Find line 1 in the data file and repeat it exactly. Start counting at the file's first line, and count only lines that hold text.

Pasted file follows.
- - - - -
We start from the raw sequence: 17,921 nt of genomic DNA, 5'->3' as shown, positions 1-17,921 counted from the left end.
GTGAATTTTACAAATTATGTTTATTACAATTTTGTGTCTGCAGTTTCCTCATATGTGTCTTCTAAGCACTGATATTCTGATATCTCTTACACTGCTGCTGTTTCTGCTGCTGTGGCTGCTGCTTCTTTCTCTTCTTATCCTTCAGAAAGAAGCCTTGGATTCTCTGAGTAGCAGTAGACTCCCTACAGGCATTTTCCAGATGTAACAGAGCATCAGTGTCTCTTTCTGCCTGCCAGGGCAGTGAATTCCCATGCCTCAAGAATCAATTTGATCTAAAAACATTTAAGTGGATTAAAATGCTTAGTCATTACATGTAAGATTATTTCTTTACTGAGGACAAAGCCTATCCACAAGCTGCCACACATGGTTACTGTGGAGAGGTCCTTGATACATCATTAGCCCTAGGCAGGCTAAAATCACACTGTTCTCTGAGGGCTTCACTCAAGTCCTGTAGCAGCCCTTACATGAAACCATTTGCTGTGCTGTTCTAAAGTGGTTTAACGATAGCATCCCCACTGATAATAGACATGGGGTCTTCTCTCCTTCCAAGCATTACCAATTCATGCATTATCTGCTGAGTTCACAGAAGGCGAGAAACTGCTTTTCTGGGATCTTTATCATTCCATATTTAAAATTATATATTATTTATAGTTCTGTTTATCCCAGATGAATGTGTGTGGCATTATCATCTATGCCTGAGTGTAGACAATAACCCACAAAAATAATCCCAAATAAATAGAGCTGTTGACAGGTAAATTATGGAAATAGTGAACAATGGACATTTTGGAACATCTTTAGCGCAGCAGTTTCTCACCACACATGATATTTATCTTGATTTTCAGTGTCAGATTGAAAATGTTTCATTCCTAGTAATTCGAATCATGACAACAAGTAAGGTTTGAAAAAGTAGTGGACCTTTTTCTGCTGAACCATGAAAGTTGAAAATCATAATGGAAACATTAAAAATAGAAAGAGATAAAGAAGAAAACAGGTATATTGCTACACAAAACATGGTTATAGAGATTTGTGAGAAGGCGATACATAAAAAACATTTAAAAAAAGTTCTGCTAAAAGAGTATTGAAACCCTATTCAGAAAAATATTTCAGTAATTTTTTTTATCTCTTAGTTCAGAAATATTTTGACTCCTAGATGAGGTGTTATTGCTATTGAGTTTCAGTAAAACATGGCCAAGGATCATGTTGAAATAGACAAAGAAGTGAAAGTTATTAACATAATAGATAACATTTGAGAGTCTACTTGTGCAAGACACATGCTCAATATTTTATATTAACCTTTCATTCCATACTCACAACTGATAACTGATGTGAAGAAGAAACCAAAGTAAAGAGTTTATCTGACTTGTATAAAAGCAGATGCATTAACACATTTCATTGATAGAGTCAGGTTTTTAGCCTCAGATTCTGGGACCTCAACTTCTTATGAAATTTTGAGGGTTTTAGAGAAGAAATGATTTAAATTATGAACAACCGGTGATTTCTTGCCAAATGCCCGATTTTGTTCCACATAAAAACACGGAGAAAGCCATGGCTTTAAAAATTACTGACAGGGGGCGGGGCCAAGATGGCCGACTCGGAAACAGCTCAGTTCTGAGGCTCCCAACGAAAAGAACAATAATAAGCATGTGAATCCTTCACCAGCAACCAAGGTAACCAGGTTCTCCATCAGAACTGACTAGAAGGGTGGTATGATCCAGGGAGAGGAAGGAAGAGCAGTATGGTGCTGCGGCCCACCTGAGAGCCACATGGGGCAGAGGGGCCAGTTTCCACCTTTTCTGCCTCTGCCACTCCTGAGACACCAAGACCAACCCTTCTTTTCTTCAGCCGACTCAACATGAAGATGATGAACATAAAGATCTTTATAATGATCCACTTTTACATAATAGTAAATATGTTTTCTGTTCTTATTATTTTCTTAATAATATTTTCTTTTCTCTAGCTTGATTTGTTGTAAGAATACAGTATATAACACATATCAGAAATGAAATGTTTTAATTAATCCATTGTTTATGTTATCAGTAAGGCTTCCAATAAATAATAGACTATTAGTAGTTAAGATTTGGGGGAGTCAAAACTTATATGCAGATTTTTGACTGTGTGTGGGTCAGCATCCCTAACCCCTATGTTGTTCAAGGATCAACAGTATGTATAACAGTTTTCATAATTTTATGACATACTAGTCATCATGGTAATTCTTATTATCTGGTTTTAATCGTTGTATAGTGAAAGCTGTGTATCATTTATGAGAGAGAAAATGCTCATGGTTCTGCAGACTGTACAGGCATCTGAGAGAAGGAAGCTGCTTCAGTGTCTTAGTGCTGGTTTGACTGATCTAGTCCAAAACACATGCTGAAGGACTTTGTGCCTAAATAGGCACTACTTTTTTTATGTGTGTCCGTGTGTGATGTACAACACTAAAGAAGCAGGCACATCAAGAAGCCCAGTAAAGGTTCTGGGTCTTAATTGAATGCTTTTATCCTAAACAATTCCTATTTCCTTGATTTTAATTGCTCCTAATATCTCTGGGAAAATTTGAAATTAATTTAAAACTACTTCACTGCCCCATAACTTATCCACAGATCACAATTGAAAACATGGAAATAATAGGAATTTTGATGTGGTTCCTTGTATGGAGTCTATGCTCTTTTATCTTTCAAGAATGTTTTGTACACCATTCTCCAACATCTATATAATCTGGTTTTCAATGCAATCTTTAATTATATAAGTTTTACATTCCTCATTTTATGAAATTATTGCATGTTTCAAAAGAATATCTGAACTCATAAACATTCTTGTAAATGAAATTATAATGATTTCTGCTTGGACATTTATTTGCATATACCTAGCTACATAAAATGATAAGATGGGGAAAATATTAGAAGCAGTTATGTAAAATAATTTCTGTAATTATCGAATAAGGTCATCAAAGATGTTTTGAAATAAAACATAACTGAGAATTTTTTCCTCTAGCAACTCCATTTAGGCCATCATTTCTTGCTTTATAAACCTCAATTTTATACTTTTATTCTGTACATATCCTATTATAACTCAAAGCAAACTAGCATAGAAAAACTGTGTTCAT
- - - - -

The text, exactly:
We start from the raw sequence: 17,921 nt of genomic DNA, 5'->3' as shown, positions 1-17,921 counted from the left end.